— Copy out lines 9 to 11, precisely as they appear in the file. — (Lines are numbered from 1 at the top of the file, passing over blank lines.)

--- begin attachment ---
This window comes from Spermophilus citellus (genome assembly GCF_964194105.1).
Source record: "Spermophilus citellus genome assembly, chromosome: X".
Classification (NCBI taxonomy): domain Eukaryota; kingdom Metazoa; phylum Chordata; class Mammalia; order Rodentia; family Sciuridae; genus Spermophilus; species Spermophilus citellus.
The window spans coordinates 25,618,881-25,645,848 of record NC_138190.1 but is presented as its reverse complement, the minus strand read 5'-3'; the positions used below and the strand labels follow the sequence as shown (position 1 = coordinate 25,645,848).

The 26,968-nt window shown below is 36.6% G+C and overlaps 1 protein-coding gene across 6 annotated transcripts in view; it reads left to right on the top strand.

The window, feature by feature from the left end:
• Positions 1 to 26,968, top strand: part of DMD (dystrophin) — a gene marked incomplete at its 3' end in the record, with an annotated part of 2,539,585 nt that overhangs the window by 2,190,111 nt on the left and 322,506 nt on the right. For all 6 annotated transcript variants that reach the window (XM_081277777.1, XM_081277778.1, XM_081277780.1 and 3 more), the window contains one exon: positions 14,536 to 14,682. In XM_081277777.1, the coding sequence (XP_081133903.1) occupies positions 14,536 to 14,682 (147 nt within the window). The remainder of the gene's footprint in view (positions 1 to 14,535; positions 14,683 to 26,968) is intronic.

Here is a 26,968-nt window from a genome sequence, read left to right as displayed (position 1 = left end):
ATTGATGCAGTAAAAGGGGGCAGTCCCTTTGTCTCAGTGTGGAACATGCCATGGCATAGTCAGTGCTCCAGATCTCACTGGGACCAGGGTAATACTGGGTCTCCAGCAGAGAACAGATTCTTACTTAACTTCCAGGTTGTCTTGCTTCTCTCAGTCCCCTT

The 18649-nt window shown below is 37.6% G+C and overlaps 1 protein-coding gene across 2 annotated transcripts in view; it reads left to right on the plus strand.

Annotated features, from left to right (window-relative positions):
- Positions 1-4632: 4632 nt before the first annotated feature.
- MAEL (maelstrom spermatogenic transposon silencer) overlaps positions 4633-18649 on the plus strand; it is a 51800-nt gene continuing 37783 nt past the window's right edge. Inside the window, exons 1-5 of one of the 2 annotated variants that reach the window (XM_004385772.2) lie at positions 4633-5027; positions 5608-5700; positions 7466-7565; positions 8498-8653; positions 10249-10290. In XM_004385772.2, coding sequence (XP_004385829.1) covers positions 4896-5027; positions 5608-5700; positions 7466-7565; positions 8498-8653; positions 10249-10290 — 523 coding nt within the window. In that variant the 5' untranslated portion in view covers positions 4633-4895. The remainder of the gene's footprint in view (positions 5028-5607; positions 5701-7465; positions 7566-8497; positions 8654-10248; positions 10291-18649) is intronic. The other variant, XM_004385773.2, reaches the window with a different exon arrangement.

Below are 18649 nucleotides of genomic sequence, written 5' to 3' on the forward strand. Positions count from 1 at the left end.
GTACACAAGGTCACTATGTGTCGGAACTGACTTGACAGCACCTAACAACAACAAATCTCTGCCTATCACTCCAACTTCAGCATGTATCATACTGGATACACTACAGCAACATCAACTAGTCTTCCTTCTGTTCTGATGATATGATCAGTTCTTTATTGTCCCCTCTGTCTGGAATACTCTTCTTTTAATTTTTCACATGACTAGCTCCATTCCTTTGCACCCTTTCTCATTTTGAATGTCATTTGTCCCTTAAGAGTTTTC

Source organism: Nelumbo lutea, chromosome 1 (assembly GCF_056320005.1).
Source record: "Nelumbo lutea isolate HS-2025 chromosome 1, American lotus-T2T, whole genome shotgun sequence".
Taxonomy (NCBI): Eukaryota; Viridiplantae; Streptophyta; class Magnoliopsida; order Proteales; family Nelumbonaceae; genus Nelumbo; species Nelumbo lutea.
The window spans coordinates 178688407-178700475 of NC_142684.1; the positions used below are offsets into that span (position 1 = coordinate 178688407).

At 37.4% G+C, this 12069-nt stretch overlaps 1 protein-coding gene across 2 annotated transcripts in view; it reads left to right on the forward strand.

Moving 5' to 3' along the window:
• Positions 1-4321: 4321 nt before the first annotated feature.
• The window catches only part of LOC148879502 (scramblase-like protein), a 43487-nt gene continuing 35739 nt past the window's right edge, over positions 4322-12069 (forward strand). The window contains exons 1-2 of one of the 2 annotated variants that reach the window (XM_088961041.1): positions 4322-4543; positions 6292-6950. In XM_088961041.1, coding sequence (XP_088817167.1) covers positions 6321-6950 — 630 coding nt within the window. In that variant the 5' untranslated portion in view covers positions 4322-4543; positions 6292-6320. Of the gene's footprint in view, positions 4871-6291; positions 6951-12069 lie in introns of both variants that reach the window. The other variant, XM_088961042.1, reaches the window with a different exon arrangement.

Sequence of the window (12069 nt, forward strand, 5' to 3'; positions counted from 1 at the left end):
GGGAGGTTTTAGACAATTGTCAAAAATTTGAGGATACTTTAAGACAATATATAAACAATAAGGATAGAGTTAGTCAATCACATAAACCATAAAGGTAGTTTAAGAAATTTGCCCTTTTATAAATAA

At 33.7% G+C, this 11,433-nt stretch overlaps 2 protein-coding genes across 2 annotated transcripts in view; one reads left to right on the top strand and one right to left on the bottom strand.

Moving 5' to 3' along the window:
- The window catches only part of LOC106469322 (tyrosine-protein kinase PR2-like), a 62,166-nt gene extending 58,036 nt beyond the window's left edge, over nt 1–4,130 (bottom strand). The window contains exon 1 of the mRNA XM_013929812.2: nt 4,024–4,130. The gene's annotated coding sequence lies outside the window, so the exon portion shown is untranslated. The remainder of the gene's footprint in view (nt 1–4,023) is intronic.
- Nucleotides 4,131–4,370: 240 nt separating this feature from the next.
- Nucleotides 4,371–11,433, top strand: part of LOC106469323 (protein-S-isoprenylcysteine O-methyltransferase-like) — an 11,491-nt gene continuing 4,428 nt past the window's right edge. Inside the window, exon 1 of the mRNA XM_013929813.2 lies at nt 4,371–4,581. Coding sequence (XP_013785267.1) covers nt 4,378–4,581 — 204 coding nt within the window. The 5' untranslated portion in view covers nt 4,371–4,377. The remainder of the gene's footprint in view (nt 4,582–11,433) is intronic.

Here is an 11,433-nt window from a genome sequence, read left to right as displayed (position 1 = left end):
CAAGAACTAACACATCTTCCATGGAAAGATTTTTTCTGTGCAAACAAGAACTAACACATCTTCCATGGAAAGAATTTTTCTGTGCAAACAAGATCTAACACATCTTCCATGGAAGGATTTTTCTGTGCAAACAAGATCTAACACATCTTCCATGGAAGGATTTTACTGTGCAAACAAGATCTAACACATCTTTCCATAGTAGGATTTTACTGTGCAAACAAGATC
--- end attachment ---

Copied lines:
ATTGATGCAGTAAAAGGGGGCAGTCCCTTTGTCTCAGTGTGGAACATGCCATGGCATAGTCAGTGCTCCAGATCTCACTGGGACCAGGGTAATACTGGGTCTCCAGCAGAGAACAGATTCTTACTTAACTTCCAGGTTGTCTTGCTTCTCTCAGTCCCCTT

The 18649-nt window shown below is 37.6% G+C and overlaps 1 protein-coding gene across 2 annotated transcripts in view; it reads left to right on the plus strand.

Annotated features, from left to right (window-relative positions):